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Like Oil & Water

Originally published in Publishous on Medium


Cecilia Grimaldi, “Like Oil&Water”, Digital color photography

She pressed faster this time: the sound came out sharper, but it still lacked accuracy. ‘Again,’ she thought, ‘I need to try once again.’

She hated when her body would refuse to obey and kept failing at bringing to life what sounded like a perfect melody in her mind. The music underwent an inexplicable metamorphosis along the way between her head and the tip of her fingers, and the sound that entered the world was not a product of her mind anymore. Arms and fingers were either too slow or too fast, too shy or too stiff like they belonged to somebody else.

She hated when that would happen, but even more, she was scared of it. The same mysterious process had also affected her thoughts in the past: she knew what she wanted to say, her ideas perfectly aligned inside her brain, but when the moment of speaking had come she found her mouth pronouncing different words instead. And it had happened so many times she had started to believe it could have been a real fact, a phenomenon that physical laws could explain.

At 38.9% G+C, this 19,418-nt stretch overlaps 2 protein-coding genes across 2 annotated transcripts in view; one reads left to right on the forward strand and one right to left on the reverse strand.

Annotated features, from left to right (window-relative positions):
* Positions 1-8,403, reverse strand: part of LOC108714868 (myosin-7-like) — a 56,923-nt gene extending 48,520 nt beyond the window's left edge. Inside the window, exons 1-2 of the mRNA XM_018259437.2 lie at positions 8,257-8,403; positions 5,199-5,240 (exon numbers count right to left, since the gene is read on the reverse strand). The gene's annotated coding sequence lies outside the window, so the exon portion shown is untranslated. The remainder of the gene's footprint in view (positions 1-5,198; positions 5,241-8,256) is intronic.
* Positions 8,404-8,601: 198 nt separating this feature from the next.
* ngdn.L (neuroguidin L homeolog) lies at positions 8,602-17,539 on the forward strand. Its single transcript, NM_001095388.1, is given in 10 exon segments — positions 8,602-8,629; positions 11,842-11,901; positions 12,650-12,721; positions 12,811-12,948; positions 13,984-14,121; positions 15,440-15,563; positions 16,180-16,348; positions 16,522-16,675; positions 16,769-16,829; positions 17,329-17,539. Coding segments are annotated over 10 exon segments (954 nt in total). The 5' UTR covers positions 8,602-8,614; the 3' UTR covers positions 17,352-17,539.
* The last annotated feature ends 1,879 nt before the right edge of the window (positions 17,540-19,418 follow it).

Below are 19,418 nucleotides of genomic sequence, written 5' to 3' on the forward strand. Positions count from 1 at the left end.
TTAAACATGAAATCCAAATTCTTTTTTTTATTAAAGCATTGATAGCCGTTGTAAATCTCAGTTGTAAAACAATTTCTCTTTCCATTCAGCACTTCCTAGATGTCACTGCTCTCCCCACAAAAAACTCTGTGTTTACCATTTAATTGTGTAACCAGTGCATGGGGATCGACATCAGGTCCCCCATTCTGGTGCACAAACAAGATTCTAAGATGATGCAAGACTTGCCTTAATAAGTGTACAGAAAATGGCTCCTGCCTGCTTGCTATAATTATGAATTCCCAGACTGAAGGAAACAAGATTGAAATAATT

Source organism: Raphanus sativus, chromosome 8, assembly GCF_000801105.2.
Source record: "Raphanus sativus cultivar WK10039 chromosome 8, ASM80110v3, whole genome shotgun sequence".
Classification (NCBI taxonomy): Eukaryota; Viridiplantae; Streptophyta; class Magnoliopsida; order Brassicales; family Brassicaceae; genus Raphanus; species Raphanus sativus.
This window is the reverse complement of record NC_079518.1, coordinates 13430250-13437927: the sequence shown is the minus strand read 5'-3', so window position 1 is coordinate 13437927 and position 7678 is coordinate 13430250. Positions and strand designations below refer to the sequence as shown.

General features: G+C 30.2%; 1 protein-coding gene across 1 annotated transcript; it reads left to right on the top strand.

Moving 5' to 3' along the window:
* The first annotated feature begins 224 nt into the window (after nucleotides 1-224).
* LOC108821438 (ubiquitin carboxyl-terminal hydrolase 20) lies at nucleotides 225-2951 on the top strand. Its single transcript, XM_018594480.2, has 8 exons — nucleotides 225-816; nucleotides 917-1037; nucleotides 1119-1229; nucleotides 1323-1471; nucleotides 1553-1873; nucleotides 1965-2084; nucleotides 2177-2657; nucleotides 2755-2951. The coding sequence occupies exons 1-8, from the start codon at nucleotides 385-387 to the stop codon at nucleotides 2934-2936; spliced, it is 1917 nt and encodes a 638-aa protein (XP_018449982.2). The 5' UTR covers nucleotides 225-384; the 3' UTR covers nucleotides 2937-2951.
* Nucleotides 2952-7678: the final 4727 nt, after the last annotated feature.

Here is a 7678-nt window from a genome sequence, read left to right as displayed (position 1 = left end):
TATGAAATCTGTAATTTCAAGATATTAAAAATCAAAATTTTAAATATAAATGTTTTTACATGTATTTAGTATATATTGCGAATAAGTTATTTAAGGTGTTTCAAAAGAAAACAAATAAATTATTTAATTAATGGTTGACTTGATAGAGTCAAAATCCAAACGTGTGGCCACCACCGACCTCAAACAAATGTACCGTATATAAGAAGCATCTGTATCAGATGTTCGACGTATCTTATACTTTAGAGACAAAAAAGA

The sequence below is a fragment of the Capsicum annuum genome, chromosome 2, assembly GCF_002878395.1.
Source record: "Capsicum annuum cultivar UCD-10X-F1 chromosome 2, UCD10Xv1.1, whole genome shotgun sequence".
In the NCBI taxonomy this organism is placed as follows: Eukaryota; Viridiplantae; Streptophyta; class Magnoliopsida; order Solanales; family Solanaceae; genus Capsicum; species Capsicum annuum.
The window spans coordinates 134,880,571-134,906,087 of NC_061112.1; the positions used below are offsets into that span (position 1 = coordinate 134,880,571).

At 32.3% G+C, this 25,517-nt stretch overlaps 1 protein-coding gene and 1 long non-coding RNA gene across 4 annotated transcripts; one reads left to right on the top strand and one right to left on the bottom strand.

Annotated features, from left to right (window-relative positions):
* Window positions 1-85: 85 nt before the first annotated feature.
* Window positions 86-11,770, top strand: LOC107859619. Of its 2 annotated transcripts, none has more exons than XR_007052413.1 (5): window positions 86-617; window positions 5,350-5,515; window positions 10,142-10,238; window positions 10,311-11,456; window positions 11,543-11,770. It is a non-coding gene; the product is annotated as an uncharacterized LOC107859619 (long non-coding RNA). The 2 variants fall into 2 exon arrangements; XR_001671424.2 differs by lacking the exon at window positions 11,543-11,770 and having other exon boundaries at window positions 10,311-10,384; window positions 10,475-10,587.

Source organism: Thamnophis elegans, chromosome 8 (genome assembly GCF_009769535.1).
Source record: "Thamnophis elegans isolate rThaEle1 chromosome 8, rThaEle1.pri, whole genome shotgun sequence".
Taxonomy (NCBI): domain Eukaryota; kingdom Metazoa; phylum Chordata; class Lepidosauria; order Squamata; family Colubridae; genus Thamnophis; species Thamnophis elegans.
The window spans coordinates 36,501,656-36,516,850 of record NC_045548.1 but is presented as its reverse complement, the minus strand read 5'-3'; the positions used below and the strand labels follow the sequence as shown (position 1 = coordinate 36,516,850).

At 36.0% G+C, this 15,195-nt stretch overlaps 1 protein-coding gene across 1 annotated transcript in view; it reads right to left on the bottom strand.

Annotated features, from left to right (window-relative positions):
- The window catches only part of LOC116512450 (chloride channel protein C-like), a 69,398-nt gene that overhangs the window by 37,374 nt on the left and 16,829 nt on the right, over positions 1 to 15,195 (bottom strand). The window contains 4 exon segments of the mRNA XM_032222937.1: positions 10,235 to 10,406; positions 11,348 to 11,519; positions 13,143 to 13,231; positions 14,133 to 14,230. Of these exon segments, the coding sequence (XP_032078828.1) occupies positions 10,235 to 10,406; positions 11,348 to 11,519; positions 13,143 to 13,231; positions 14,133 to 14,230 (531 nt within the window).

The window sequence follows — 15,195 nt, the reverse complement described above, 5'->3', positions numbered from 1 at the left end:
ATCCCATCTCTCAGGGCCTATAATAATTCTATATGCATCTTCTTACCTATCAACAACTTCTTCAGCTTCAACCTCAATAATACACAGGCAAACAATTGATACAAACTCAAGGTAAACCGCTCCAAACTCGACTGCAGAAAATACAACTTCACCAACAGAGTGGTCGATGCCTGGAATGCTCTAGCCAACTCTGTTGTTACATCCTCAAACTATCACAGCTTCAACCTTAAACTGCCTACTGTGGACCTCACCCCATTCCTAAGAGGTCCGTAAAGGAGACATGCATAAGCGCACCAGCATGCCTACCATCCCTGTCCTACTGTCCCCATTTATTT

While staring at the beautiful contrast of her white fingers on the black keys, she reached the conclusion that a scientific approach to the problem was the way to go.

She reasoned that maybe her mind and the world she was living in were not miscible, like oil and water. They must have been made of different kinds of molecules that could not mix: whenever her thoughts wanted to leave her mind, world molecules would attract other world molecules, the same way water molecules do. This would eventually cause her mind molecules to be excluded, clump together, and never leave her brain, her mouth, her entity.
Everything made sense — well, at least inside her head. From the moment she had become able to rational thinking, she always felt like an alien to the world. Coming from another planet would have explained why her molecules were different and why she could not mix with anything around her.

She was suddenly invaded by a sense of relief, although she couldn’t quite say if it was coming from having found her truth or from the pleasure of caressing the snowy keys.

But there was still one piece which failed to fit into the puzzle: how to explain that her mind had succeeded in mixing with his heart?


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